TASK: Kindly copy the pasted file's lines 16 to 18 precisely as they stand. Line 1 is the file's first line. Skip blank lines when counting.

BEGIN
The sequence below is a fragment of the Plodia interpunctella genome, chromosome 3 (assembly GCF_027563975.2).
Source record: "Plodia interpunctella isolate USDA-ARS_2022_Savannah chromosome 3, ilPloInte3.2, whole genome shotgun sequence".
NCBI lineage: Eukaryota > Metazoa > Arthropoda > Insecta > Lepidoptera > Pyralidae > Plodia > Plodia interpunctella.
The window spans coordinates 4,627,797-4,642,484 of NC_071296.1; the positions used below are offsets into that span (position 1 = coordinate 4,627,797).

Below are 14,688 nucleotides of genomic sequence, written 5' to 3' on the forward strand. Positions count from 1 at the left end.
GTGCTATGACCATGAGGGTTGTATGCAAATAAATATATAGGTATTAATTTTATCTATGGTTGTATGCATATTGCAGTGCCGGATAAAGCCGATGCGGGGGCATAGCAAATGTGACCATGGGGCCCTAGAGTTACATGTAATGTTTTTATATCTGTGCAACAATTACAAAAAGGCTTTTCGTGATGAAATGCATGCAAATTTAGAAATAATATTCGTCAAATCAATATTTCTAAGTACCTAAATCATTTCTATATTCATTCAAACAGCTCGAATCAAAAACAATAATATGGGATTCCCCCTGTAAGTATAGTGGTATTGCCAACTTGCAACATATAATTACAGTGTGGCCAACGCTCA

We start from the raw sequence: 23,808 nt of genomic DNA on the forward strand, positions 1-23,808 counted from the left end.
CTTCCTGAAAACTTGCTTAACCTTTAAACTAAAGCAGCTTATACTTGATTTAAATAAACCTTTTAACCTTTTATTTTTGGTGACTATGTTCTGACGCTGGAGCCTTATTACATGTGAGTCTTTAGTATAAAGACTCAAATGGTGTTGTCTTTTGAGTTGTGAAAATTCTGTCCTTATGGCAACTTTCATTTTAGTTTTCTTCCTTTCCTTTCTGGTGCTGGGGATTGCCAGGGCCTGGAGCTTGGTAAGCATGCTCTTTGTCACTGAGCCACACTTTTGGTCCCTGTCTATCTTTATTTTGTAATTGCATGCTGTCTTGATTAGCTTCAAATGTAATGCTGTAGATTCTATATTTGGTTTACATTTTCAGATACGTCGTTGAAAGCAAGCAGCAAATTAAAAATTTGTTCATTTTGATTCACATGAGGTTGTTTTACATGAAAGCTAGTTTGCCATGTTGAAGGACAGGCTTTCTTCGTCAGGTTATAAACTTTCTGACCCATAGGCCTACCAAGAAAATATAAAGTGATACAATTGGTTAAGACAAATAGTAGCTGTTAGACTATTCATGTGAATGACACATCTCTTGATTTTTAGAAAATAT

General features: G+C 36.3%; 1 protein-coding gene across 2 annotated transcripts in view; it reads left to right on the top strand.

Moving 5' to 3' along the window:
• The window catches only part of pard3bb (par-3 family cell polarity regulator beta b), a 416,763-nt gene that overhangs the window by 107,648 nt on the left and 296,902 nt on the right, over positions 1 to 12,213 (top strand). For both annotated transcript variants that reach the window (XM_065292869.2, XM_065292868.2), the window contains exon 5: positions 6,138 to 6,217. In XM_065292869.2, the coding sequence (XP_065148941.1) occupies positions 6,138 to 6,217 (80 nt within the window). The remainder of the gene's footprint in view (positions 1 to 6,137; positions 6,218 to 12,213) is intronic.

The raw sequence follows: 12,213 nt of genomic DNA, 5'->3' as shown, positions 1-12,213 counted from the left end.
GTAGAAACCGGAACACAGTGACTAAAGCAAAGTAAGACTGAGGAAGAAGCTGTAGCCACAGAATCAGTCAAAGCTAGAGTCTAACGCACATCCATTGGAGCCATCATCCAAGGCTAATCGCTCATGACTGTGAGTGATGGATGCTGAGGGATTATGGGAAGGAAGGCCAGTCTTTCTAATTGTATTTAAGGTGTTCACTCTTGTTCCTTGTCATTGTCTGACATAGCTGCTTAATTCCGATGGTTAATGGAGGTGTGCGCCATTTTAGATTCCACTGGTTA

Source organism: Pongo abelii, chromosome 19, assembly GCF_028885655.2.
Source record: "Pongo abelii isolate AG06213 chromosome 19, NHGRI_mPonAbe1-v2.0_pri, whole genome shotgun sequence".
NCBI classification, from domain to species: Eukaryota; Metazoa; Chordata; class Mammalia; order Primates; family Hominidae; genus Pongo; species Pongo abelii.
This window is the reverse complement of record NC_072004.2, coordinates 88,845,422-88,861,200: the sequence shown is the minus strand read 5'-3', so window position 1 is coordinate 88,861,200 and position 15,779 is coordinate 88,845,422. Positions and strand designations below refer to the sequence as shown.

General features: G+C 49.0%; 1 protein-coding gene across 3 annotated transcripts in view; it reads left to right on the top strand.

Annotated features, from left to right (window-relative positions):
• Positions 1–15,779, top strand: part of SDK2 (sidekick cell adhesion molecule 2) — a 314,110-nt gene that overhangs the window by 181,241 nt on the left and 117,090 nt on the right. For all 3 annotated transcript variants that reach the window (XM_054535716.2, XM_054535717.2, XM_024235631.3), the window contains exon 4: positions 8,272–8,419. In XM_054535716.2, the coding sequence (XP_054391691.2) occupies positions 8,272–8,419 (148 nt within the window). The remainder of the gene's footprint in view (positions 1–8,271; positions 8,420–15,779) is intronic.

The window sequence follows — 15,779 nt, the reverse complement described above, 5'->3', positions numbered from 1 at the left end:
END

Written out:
NCBI classification, from domain to species: Eukaryota; Metazoa; Chordata; class Mammalia; order Primates; family Hominidae; genus Pongo; species Pongo abelii.
This window is the reverse complement of record NC_072004.2, coordinates 88,845,422-88,861,200: the sequence shown is the minus strand read 5'-3', so window position 1 is coordinate 88,861,200 and position 15,779 is coordinate 88,845,422. Positions and strand designations below refer to the sequence as shown.

General features: G+C 49.0%; 1 protein-coding gene across 3 annotated transcripts in view; it reads left to right on the top strand.